The hit Broadway musical Mean Girls, written by Tina Fey, is headed to the West End.
Based on the successful film starring Lindsay Lohan and Rachel McAdams, about tribal gangs of high school girls, and gossipy goings-on in and out of class, the show — directed and choreographed by Casey Nicholaw (who’s already got The Book Of Mormon, Dreamgirls and Aladdin running in town) — is looking to open in the West End about autumn 2020.
‘We are sniffing around for a theatre,’ an executive on the New York production told me.
London calling: The Broadway production of Mean Girls adapted from the hit 2004 movie
The show — directed and choreographed by Casey Nicholaw — is looking to open in the West End about autumn 2020
The show’s heroine Cady arrives in the U.S. after being home-schooled by her zoologist parents in Africa.
Cady’s bedazzled by a trio of snooty Alpha girls known as ‘The Plastics’, who somewhat grudgingly let her join them.
I saw the show at the August Wilson Theatre on Broadway and felt like a fish out of water — there were girls everywhere, sitting with their parents, and during the interval I overheard them reciting the lines and comparing the script Fey wrote for the movie with the book she penned for the stage version.
It’s certainly not aimed at me, but once I relaxed, I enjoyed it. It’s slick, shiny — and very funny. Fey adapted the tale from Rosalind Wiseman’s 2002 study Queen Bees & Wannabes: Helping Your Daughter Survive Cliques, Gossip, Boyfriends & Other Realities Of Adolescence.
The show’s heroine Cady (far right) enrolls in a U.S. school after being home-schooled by her zoologist parents in Africa
Producers Lorne Michaels (who also produced the film) and Sonia Friedman are checking schedules and getting their team in line for 2020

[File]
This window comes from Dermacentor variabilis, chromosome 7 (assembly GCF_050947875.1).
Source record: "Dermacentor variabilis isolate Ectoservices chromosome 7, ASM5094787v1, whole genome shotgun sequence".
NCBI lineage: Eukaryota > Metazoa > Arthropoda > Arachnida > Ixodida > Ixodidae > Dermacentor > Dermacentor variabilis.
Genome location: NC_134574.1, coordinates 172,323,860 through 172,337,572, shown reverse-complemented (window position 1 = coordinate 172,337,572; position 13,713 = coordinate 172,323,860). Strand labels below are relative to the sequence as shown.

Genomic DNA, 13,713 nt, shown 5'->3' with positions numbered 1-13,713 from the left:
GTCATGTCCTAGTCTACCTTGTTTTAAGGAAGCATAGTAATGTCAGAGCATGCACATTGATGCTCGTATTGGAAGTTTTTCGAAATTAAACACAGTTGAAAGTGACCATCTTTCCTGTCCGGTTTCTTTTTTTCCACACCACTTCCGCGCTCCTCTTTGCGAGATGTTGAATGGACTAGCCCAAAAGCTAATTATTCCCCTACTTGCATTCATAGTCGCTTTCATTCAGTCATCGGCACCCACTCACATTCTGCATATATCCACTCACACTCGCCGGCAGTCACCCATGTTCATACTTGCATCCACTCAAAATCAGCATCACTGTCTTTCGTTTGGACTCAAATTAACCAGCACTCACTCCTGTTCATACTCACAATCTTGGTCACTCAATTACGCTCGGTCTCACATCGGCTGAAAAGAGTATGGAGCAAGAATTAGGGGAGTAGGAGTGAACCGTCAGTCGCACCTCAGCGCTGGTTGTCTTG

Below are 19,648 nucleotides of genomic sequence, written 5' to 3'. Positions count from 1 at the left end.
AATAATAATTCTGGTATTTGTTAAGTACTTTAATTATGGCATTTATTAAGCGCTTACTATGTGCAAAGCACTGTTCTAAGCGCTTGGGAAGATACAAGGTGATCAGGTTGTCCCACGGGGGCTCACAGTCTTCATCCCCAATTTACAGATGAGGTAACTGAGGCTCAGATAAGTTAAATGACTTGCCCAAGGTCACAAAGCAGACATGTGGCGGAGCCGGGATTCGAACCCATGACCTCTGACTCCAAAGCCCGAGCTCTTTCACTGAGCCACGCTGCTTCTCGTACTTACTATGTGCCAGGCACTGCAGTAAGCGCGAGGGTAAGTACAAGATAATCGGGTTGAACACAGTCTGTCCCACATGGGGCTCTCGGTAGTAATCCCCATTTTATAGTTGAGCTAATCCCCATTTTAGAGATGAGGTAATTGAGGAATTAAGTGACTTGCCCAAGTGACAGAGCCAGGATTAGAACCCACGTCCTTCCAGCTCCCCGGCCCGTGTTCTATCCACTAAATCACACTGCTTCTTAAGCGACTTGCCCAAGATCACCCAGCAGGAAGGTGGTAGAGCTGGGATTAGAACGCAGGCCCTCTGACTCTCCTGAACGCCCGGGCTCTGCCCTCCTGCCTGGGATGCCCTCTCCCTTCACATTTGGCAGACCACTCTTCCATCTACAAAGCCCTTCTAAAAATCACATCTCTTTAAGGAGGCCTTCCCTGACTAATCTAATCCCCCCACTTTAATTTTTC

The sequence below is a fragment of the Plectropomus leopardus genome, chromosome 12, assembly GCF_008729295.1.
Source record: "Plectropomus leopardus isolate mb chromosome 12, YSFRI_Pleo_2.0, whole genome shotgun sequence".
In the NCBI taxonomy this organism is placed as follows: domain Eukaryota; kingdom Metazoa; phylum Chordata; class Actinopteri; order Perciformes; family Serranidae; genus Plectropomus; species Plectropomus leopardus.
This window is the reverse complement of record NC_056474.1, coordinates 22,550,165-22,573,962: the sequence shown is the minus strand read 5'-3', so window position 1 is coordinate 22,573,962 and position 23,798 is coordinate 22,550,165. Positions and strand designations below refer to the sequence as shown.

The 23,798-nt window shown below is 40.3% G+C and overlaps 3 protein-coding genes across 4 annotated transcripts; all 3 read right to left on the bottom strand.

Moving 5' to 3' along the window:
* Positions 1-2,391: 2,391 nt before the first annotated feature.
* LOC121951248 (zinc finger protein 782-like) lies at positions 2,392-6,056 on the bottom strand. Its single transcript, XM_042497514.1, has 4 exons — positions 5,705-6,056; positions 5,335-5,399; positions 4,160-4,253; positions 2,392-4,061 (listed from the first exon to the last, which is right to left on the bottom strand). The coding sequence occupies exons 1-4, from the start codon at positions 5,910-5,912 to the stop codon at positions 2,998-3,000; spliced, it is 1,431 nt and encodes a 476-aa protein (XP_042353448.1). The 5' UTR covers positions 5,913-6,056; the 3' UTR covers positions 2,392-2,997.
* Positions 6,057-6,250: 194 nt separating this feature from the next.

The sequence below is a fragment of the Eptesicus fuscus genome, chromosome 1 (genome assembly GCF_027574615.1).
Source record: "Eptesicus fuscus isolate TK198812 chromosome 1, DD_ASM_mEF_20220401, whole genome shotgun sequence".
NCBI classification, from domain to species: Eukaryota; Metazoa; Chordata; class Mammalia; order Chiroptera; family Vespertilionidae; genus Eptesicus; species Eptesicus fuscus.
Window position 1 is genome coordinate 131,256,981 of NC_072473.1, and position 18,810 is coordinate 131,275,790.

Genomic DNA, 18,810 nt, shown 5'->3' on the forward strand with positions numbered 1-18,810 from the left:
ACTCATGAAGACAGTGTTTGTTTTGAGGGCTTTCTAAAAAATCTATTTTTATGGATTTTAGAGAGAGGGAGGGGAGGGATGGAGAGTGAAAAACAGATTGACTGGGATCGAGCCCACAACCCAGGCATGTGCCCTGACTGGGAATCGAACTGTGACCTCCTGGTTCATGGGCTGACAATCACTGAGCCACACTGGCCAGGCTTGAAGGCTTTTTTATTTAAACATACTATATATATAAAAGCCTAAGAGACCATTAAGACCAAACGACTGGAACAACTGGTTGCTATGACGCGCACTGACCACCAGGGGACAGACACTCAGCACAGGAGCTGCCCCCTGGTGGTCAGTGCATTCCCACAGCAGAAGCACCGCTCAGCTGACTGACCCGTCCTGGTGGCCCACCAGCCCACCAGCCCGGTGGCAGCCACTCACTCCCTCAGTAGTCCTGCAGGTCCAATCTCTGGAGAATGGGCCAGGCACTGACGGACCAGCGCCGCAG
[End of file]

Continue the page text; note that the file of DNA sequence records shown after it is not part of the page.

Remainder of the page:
However, she added a lot of her own observations, particularly how schoolgirls (and boys) use ostracism as a weapon.
The mean bits apart, the show is very jolly, with a handful of numbers that wow you.
Producers Lorne Michaels (who also produced the film) and Sonia Friedman are checking schedules and getting their team in line for 2020.
There’s no hint about casting but I imagine the producers won’t have too much trouble finding stars who are triple threats — able to act, sing and dance . . . and speak with good U.S. accents.
Can’t wait to listen to a packed theatre shouting ‘Fetch!’ or any of the other well-known phrases from the film and show.
Watch out for…
Kit Harington and Johnny Flynn, who excel as bickering brothers in Sam Shepard’s white-hot black comedy True West.
When I walked into the Vaudeville Theatre for a preview performance on Monday, one of the cast members was already on stage, sitting at a table, pretending to work on a screenplay.
Kit Harington and Johnny Flynn play bickering brothers in black comedy True West
It took me a moment to realise that it was Harington: hair slicked back, sporting a weedy moustache. He was virtually unrecoginisable as Austin, the bro who has borrowed his vacationing mother’s house to complete a screenplay, but is interrupted in his efforts by Lee, his officious oaf of a sibling.
Lee’s a burglar who only nicks TV sets and he is generally very stupid. But despite this, he tries to usurp his sibling, Austin, in a film-writing deal.
Director Matthew Dunster sets the drama up well so that the laughs really do land — and I had forgotten that there are belly laughs in True West. A very lovely surprise.
Go, go, go Joseph! The amazing dude is coming back. A new production of the Tim Rice and Andrew Lloyd Webber musical Joseph And The Amazing Technicolor Dreamcoat will run for 12 weeks at the London Palladium from June 26, 2019.
Michael Harrison has been asked to produce the show. Lloyd Webber said it was ‘high time for another production of Joseph’ and he decided to hand over to Harrison because (as I wrote elsewhere) he’s busy on the Cats film, and with workshop projects at the Other Palace Theatre in Westminster.
One of the highlights of last April’s Olivier Awards show was a tribute to the Joseph musical, and I was struck by how well the score and lyrics have stood the test of time.
Harrison hasn’t signed a director yet but as soon as he does, they will cast actors for Joseph, the Pharaoh and the Narrator. ‘Three fab parts,’ he said. Visit Josephthemusical.com for ticket details.